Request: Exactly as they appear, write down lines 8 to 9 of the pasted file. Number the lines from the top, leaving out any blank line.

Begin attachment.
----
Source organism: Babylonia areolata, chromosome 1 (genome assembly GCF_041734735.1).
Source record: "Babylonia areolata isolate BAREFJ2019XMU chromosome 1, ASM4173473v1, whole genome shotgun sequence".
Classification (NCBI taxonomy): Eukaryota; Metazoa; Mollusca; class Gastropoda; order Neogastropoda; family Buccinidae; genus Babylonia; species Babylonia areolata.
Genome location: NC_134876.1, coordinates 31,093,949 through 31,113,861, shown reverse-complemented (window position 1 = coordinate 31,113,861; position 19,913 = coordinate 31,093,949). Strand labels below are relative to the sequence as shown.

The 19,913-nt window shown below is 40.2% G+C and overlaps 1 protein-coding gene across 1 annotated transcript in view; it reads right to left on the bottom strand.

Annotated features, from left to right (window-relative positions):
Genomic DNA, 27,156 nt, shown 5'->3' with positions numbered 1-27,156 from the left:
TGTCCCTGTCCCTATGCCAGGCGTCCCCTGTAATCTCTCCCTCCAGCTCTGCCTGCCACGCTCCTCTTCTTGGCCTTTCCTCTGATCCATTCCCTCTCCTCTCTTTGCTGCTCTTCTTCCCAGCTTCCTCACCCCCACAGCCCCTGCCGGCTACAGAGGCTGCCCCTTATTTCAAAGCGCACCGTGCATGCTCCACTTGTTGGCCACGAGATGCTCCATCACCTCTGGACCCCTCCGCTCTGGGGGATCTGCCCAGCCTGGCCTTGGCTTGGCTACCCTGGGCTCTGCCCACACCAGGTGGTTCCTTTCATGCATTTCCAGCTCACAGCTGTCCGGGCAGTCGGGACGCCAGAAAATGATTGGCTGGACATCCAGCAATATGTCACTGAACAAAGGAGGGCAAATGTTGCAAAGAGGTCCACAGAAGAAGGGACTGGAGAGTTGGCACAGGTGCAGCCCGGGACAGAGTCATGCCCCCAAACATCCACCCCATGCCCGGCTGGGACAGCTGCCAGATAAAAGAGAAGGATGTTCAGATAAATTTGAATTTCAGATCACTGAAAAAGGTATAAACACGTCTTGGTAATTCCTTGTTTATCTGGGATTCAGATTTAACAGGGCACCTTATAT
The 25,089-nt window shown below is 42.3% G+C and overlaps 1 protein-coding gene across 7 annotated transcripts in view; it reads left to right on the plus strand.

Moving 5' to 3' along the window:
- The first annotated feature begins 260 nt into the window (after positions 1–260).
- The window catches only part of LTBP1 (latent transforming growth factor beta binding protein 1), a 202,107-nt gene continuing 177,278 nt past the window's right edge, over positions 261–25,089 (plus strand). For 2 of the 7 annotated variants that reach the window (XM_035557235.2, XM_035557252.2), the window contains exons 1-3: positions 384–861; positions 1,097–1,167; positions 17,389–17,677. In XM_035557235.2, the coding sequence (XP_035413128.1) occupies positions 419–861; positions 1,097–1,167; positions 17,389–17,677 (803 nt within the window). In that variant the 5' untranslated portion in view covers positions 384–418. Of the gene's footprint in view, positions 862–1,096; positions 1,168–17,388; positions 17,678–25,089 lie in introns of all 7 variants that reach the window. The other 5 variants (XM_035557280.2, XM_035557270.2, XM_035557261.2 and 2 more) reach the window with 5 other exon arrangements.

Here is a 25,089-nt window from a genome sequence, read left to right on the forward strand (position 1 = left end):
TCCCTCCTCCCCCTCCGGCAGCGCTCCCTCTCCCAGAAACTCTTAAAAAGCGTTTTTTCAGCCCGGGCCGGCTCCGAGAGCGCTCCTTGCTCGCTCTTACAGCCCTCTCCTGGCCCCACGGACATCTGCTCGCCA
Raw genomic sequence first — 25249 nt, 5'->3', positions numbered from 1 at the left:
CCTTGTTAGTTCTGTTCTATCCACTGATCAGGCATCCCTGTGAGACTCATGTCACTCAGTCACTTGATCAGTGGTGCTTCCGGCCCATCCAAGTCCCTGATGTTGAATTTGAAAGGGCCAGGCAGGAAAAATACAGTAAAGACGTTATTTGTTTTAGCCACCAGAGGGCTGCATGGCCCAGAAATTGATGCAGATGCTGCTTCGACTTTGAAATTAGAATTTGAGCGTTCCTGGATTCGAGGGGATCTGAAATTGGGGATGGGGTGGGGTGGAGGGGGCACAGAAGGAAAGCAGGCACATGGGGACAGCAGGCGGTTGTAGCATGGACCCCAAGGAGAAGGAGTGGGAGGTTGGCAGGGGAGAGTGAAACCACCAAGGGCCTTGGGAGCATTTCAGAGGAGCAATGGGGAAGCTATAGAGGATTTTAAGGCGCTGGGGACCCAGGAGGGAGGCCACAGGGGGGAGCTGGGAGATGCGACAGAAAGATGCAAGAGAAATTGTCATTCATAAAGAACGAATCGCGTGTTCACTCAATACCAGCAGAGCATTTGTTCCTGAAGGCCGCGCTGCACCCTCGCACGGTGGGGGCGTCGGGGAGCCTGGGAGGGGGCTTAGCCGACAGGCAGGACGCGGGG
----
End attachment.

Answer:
TGTCCCTGTCCCTATGCCAGGCGTCCCCTGTAATCTCTCCCTCCAGCTCTGCCTGCCACGCTCCTCTTCTTGGCCTTTCCTCTGATCCATTCCCTCTCCTCTCTTTGCTGCTCTTCTTCCCAGCTTCCTCACCCCCACAGCCCCTGCCGGCTACAGAGGCTGCCCCTTATTTCAAAGCGCACCGTGCATGCTCCACTTGTTGGCCACGAGATGCTCCATCACCTCTGGACCCCTCCGCTCTGGGGGATCTGCCCAGCCTGGCCTTGGCTTGGCTACCCTGGGCTCTGCCCACACCAGGTGGTTCCTTTCATGCATTTCCAGCTCACAGCTGTCCGGGCAGTCGGGACGCCAGAAAATGATTGGCTGGACATCCAGCAATATGTCACTGAACAAAGGAGGGCAAATGTTGCAAAGAGGTCCACAGAAGAAGGGACTGGAGAGTTGGCACAGGTGCAGCCCGGGACAGAGTCATGCCCCCAAACATCCACCCCATGCCCGGCTGGGACAGCTGCCAGATAAAAGAGAAGGATGTTCAGATAAATTTGAATTTCAGATCACTGAAAAAGGTATAAACACGTCTTGGTAATTCCTTGTTTATCTGGGATTCAGATTTAACAGGGCACCTTATAT
The 25,089-nt window shown below is 42.3% G+C and overlaps 1 protein-coding gene across 7 annotated transcripts in view; it reads left to right on the plus strand.